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Fairy Terns

The Rous Head Fairy Tern Sanctuary, established by Fremantle Ports at Rous Head in 2013, is an ongoing voluntary project on reclaimed land comprising design, construction and operation of a managed conservation area for a listed threatened bird species, the Australian Fairy Tern.

The sanctuary was the most successful breeding site for Fairy Terns in the Perth metropolitan area for a number of years. The adult breeding population grew from 90 adult pairs in 2013-14 to 250 adult pairs in 2017-18 and about 220 pairs in 2018-19.

Fairy Tern graph 2019

Prior to the creation of the area, Fairy Terns attempted breeding at the port in pairs or small groups. Eggs were laid in shallow sand scrapes and vulnerable to destruction from humans, dogs or vehicles.

The success of the conservation area is due to its location and design, based on advice from Australian conservation authorities and particularly the Western Australian Museum. The site was elevated and located with direct ocean access where Fairy Tern prey (bait fish) is abundant and close.

Rous seawall (1000x667)

Fairy Terns flying over the seawall at the sanctuary (Photo: Claire Greenwell)

Fremantle Ports engaged with the community and users of the port area to consider site design options and to garner community support for the site. Fremantle Community Men's Shed painted model replicas of the terns that were planted at the site to encourage prospecting terns to land. Birdlife Australia contributed to the development of interpretive signage drawing on its national experience.

The birds make their nests in a scrape in shelly sand and lay one to two speckled eggs between November and March. Sandy material dredged in the Inner Harbour deepening of 2010 was used to create the breeding conditions favoured by Fairy Terns. The breeding sanctuary is fenced to protect the nesting colony from intrusion and to prevent the chicks from straying onto the adjacent pedestrian and cycle pathway. The site was replenished with shelly material before the 2017-18 breeding season.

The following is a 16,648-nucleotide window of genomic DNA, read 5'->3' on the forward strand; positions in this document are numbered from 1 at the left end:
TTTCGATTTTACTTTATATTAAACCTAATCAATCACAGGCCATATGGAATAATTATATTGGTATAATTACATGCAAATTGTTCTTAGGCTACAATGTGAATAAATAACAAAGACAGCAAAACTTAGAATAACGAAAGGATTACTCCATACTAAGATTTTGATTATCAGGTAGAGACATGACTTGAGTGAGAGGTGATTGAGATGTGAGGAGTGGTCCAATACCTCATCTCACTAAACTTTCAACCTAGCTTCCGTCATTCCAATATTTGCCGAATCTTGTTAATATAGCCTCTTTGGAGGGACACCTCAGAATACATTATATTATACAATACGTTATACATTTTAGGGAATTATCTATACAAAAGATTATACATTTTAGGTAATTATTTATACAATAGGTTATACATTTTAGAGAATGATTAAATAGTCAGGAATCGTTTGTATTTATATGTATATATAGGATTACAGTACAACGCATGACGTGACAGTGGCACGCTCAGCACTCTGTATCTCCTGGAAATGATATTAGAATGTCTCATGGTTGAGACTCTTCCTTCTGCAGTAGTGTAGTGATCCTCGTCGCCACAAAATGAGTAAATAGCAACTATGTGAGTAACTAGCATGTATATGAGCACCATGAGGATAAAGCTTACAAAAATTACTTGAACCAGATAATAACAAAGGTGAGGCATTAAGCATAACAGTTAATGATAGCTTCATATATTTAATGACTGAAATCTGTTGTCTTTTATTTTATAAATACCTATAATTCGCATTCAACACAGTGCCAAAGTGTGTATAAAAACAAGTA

In 2016, CCWA received a grant from Fremantle Ports towards establishing a WA Fairy Tern Conservation Network to coordinate the CCWA citizen-science project activities and to facilitate conservation initiatives with land and water managers and community volunteers. The network page now operates an email group for general communications and a Facebook group to facilitate the submission of citizen-science observations, particularly where these are supported by digital photographs of banded birds, the numbered bands themselves and/or fish being carried for courtship or to feed chicks. Fremantle Ports continues to work closely with the network.

Chicks on site are banded annually as part of CCWA’s Fairy Tern Citizen Science Project to understand more about Fairy Tern population movements, sub-regional relationships and overall population health. The banding is being supervised by Dr Nic Dunlop, a terrestrial and marine ecologist with a special interest in seabird population dynamics, and involves an experienced team of volunteers.

The bird bands are provided by the Australian Government under the auspices of the Australian Bird and Bat Banding Scheme (ABBBS). The ABBBS manages collection of information on threatened and migratory bird and bat species and has issued authority to Dr Dunlop to supervise the banding at the sanctuary.

Want to know more about Fairy Terns? See Fairy Tern information.

International recognition

PIANC, the World Association for Waterborne Transport Infrastructure, has given the fairy tern sanctuary an official Working with Nature Certificate of Recognition. Fremantle is the first Australian port to receive PIANC Working with Nature accreditation.

Three fairy terns standing on a rock by the ocean

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